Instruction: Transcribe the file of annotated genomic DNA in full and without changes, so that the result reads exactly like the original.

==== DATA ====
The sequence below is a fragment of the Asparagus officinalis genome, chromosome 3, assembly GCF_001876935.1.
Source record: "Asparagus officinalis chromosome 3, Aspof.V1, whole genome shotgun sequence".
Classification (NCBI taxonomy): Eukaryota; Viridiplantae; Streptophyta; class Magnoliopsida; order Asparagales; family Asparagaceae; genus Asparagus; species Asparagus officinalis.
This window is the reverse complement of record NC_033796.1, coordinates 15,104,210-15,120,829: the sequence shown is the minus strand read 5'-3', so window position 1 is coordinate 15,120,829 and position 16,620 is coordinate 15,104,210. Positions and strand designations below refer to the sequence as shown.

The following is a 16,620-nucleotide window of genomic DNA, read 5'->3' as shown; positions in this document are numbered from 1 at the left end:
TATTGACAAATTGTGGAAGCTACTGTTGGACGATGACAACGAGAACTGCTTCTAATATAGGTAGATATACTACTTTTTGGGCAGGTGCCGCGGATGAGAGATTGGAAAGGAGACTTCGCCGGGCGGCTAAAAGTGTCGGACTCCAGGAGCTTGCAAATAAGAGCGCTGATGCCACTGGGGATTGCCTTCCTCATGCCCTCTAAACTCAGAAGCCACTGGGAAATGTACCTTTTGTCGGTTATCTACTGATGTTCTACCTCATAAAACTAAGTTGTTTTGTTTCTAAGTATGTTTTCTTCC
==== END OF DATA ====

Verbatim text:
The sequence below is a fragment of the Asparagus officinalis genome, chromosome 3, assembly GCF_001876935.1.
Source record: "Asparagus officinalis chromosome 3, Aspof.V1, whole genome shotgun sequence".
Classification (NCBI taxonomy): Eukaryota; Viridiplantae; Streptophyta; class Magnoliopsida; order Asparagales; family Asparagaceae; genus Asparagus; species Asparagus officinalis.
This window is the reverse complement of record NC_033796.1, coordinates 15,104,210-15,120,829: the sequence shown is the minus strand read 5'-3', so window position 1 is coordinate 15,120,829 and position 16,620 is coordinate 15,104,210. Positions and strand designations below refer to the sequence as shown.

The following is a 16,620-nucleotide window of genomic DNA, read 5'->3' as shown; positions in this document are numbered from 1 at the left end:
TATTGACAAATTGTGGAAGCTACTGTTGGACGATGACAACGAGAACTGCTTCTAATATAGGTAGATATACTACTTTTTGGGCAGGTGCCGCGGATGAGAGATTGGAAAGGAGACTTCGCCGGGCGGCTAAAAGTGTCGGACTCCAGGAGCTTGCAAATAAGAGCGCTGATGCCACTGGGGATTGCCTTCCTCATGCCCTCTAAACTCAGAAGCCACTGGGAAATGTACCTTTTGTCGGTTATCTACTGATGTTCTACCTCATAAAACTAAGTTGTTTTGTTTCTAAGTATGTTTTCTTCC